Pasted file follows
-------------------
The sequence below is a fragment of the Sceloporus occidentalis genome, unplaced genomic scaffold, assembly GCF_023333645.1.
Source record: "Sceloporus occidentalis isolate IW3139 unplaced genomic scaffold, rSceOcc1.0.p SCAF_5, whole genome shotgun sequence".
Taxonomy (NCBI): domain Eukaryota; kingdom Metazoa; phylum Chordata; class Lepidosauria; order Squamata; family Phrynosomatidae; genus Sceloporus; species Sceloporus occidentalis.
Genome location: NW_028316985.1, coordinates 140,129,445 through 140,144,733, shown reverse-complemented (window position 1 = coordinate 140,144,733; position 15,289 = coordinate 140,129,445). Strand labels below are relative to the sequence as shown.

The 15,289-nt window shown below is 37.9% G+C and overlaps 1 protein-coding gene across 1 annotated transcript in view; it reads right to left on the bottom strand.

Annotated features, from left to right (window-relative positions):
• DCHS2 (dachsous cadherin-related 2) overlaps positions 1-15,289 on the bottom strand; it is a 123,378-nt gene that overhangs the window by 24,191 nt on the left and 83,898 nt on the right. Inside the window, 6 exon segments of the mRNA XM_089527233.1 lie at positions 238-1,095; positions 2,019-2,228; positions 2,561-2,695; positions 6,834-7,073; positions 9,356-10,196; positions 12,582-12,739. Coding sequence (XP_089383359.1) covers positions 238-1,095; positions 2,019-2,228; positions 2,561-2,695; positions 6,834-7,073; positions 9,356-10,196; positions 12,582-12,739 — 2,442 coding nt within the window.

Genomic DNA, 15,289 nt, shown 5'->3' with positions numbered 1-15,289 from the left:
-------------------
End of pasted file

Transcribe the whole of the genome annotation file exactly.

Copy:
The sequence below is a fragment of the Sceloporus occidentalis genome, unplaced genomic scaffold, assembly GCF_023333645.1.
Source record: "Sceloporus occidentalis isolate IW3139 unplaced genomic scaffold, rSceOcc1.0.p SCAF_5, whole genome shotgun sequence".
Taxonomy (NCBI): domain Eukaryota; kingdom Metazoa; phylum Chordata; class Lepidosauria; order Squamata; family Phrynosomatidae; genus Sceloporus; species Sceloporus occidentalis.
Genome location: NW_028316985.1, coordinates 140,129,445 through 140,144,733, shown reverse-complemented (window position 1 = coordinate 140,144,733; position 15,289 = coordinate 140,129,445). Strand labels below are relative to the sequence as shown.

The 15,289-nt window shown below is 37.9% G+C and overlaps 1 protein-coding gene across 1 annotated transcript in view; it reads right to left on the bottom strand.

Annotated features, from left to right (window-relative positions):
• DCHS2 (dachsous cadherin-related 2) overlaps positions 1-15,289 on the bottom strand; it is a 123,378-nt gene that overhangs the window by 24,191 nt on the left and 83,898 nt on the right. Inside the window, 6 exon segments of the mRNA XM_089527233.1 lie at positions 238-1,095; positions 2,019-2,228; positions 2,561-2,695; positions 6,834-7,073; positions 9,356-10,196; positions 12,582-12,739. Coding sequence (XP_089383359.1) covers positions 238-1,095; positions 2,019-2,228; positions 2,561-2,695; positions 6,834-7,073; positions 9,356-10,196; positions 12,582-12,739 — 2,442 coding nt within the window.

Genomic DNA, 15,289 nt, shown 5'->3' with positions numbered 1-15,289 from the left: